Below are the private pilot aeronautical experience requirements. You will notice the FAA outlines minimums. Most students well exceed these minimums to become proficient in meeting the private pilot certification standards that your instructor will introduce you to as your training progresses. Under the FAA regulations, a "part 61" private pilot student must acquire: 40 hours total flight time (average is 55 hours) including: At least 20 hours instructional flight time, including: 3 hours cross-country flight training time 3 hours flight training with flight solely via reference to aircraft instruments 3 hours night flight training, including: 10 takeoffs and landings that involve flight in the airport traffic pattern 1 cross country training flight over 100 nautical miles (nm) in distance 3 hours flight training in preparation for the practical test within the last two calendar months prior to the test. At least 10 hours of solo flight time, including: 5 hours solo cross-country flight time, including: 1 solo cross-country flight over 150 nm in distance with at least one stop 50 nm from other airports 3 takeoffs and landings to a full stop at an airport with an operating control tower Flight Proficiencies: During your training you will acquire proficiency in the following areas of operation. Your instructor will spend time with you unpacking these in more detail throughout your training in an organized syllabus. Preflight preparation Preflight procedures Airport base operations Various takeoffs, landings, and go-arounds Performance maneuvers Ground reference maneuvers Navigation Slow flight and stalls Basic instrument maneuvers Emergency operations Night operations Postflight procedures
  • What is learned during ground school and how do I complete it?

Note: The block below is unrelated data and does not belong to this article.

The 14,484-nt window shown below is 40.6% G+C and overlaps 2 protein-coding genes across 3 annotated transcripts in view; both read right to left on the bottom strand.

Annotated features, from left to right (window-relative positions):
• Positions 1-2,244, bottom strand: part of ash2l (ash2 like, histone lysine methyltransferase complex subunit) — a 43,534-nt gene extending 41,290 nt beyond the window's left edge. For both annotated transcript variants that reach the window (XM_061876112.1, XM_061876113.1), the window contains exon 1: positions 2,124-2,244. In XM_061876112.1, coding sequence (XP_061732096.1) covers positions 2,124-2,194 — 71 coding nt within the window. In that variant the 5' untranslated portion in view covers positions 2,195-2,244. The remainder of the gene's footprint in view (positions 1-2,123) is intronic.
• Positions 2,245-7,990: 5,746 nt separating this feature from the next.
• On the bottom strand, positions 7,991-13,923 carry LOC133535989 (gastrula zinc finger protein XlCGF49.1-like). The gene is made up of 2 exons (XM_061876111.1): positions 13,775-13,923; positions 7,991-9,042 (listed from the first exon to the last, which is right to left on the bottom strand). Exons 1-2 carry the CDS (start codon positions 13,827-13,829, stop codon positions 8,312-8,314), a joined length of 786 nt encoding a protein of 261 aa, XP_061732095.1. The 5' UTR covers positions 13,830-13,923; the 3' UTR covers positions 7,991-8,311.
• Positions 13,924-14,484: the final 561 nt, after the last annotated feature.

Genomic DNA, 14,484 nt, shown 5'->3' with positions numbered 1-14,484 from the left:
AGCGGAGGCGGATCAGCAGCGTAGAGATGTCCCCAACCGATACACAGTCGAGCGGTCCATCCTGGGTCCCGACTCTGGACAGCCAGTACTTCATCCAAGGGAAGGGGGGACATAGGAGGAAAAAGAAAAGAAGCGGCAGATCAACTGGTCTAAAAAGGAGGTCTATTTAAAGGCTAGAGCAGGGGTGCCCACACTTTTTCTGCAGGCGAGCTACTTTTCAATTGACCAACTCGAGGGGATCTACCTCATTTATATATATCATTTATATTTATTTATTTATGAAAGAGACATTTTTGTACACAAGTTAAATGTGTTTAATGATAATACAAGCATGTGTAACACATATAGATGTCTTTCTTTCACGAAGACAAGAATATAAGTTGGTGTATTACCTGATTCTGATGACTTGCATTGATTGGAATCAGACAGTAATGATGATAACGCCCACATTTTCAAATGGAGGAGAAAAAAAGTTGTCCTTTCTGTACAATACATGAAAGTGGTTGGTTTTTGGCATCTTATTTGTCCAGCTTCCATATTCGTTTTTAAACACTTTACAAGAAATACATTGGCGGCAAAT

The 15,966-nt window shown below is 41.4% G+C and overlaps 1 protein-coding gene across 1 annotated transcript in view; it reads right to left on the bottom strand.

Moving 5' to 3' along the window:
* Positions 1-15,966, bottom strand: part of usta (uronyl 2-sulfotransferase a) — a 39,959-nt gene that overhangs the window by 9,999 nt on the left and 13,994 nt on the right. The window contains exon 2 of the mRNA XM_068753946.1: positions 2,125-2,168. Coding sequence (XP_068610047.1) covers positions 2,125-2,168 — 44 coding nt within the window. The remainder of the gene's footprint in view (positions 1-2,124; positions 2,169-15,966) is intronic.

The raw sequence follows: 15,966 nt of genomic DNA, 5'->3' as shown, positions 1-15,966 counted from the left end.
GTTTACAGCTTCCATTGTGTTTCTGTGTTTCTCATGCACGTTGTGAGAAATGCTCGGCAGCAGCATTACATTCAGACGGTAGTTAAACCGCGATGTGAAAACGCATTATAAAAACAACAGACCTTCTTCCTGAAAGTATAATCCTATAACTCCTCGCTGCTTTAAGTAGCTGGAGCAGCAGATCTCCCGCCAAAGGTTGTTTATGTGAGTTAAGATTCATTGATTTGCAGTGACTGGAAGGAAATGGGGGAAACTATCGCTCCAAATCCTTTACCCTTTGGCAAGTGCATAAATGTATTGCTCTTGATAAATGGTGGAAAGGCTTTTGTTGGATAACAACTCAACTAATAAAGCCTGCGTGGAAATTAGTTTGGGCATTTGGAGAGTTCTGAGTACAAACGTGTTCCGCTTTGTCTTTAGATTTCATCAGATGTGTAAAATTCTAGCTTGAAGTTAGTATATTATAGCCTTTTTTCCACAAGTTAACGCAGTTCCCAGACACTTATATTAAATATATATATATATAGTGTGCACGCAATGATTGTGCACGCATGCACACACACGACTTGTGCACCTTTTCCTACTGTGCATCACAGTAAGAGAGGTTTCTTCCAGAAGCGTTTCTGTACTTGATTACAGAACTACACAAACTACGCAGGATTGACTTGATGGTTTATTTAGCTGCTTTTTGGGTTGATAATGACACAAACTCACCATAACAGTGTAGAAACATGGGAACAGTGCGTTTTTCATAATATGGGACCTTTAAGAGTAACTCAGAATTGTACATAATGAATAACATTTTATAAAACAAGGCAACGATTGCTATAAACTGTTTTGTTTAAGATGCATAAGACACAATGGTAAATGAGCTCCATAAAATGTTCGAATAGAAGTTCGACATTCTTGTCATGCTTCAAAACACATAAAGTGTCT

Ground school serves two purposes: 1) To learn the information needed to pass your FAA knowledge exam, the results of which must be provided to your examiner when you sit for your practical test (aka Checkride). 2) To teach you core aviation concepts that are critical to flight. It is often cheaper and more effective to teach many topics while on the ground in an environment most conducive to learning. This helps make your in flight time more productive and efficient. We recommend our students take a hybrid approach to their ground school. First, we leverage Sporty's Learn to Fly Private Pilot course as an online ground school. This course can be purchased at Summit Flight Academy. Please just let your instructor or a staff member at SFA know you are ready to purchase it and we will provide you an access code. This enables your instructor to sync up with your training progress online and help you through any content that may be more challenging. Second, your instructor will provide one on one ground school on specific topics as they are needed. An example is cross-country flight planning. This topic is very hands on and you will work through real world examples with your instructor after acquiring the core concepts from your online training. Third, we offer small group study facilitated by an instructor on key topics. These can vary from checkride prep sessions to broader but more involved topics such as weather or flight planning. The advantage of small group study is increased affordability in training time. For some students, an in-person classroom based ground school may be more appropriate to their learning process. In those cases, we can recommend a couple of options for you. Your ground school training covers these topics: Federal Aviation Regulations relating to private pilot privileges, limitations, and flight operations Accident reporting requirements of the NTSB Using the Aeronautical Information Manual (AIM) and FAA Advisory Circulars (AC) Using aeronautical charts for VFR navigation (pilotage, dead reckoning, and navigation systems) Radio communication procedures Recognition of critical weather situations, windshear avoidance, and obtaining and interpreting aeronautical weather reports and forecasts Safe and efficient operation of aircraft (collision avoidance, and recognition and avoidance of wake turbulence) Density altitude effect on takeoff and climb performance Weight and balance calculations Principles of aerodynamics, powerplants, and aircraft systems Stalls and spins awareness, entry, and recovery techniques Aeronautical decision making and judgment Preflight action that includes: Obtaining information on runway lengths, takeoff and landing distances, weather reports and forecasts, and fuel requirements at airports of intended use Planning for alternatives